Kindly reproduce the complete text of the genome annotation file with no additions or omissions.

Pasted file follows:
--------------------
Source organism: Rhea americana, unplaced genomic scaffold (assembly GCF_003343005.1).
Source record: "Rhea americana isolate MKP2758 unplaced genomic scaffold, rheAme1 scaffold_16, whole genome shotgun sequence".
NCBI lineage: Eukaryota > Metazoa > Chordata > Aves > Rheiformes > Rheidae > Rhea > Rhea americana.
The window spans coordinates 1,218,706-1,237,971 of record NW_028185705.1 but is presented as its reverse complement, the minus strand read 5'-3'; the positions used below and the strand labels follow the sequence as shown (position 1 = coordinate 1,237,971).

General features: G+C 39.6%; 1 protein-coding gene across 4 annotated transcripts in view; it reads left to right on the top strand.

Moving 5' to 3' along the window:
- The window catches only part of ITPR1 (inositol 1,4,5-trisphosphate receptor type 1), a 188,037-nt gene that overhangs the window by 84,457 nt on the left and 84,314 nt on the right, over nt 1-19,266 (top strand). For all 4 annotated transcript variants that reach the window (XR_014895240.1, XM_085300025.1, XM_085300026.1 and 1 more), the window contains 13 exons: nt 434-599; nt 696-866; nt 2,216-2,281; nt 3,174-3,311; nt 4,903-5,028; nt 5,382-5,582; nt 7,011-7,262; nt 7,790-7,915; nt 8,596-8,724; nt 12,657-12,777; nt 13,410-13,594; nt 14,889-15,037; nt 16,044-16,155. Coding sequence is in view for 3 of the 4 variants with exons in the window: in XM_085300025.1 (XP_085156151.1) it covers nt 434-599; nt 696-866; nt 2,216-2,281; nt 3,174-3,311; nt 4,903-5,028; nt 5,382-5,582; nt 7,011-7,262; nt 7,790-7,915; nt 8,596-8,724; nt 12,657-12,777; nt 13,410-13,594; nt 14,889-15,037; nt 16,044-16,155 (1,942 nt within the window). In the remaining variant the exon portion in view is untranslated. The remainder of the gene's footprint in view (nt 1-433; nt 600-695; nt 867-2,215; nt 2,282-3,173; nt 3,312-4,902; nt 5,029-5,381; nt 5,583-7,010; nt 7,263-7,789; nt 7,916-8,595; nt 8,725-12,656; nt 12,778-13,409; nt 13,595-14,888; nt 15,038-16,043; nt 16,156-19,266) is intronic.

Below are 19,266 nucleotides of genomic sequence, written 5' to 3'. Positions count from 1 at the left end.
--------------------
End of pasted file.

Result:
Source organism: Rhea americana, unplaced genomic scaffold (assembly GCF_003343005.1).
Source record: "Rhea americana isolate MKP2758 unplaced genomic scaffold, rheAme1 scaffold_16, whole genome shotgun sequence".
NCBI lineage: Eukaryota > Metazoa > Chordata > Aves > Rheiformes > Rheidae > Rhea > Rhea americana.
The window spans coordinates 1,218,706-1,237,971 of record NW_028185705.1 but is presented as its reverse complement, the minus strand read 5'-3'; the positions used below and the strand labels follow the sequence as shown (position 1 = coordinate 1,237,971).

General features: G+C 39.6%; 1 protein-coding gene across 4 annotated transcripts in view; it reads left to right on the top strand.

Moving 5' to 3' along the window:
- The window catches only part of ITPR1 (inositol 1,4,5-trisphosphate receptor type 1), a 188,037-nt gene that overhangs the window by 84,457 nt on the left and 84,314 nt on the right, over nt 1-19,266 (top strand). For all 4 annotated transcript variants that reach the window (XR_014895240.1, XM_085300025.1, XM_085300026.1 and 1 more), the window contains 13 exons: nt 434-599; nt 696-866; nt 2,216-2,281; nt 3,174-3,311; nt 4,903-5,028; nt 5,382-5,582; nt 7,011-7,262; nt 7,790-7,915; nt 8,596-8,724; nt 12,657-12,777; nt 13,410-13,594; nt 14,889-15,037; nt 16,044-16,155. Coding sequence is in view for 3 of the 4 variants with exons in the window: in XM_085300025.1 (XP_085156151.1) it covers nt 434-599; nt 696-866; nt 2,216-2,281; nt 3,174-3,311; nt 4,903-5,028; nt 5,382-5,582; nt 7,011-7,262; nt 7,790-7,915; nt 8,596-8,724; nt 12,657-12,777; nt 13,410-13,594; nt 14,889-15,037; nt 16,044-16,155 (1,942 nt within the window). In the remaining variant the exon portion in view is untranslated. The remainder of the gene's footprint in view (nt 1-433; nt 600-695; nt 867-2,215; nt 2,282-3,173; nt 3,312-4,902; nt 5,029-5,381; nt 5,583-7,010; nt 7,263-7,789; nt 7,916-8,595; nt 8,725-12,656; nt 12,778-13,409; nt 13,595-14,888; nt 15,038-16,043; nt 16,156-19,266) is intronic.

Below are 19,266 nucleotides of genomic sequence, written 5' to 3'. Positions count from 1 at the left end.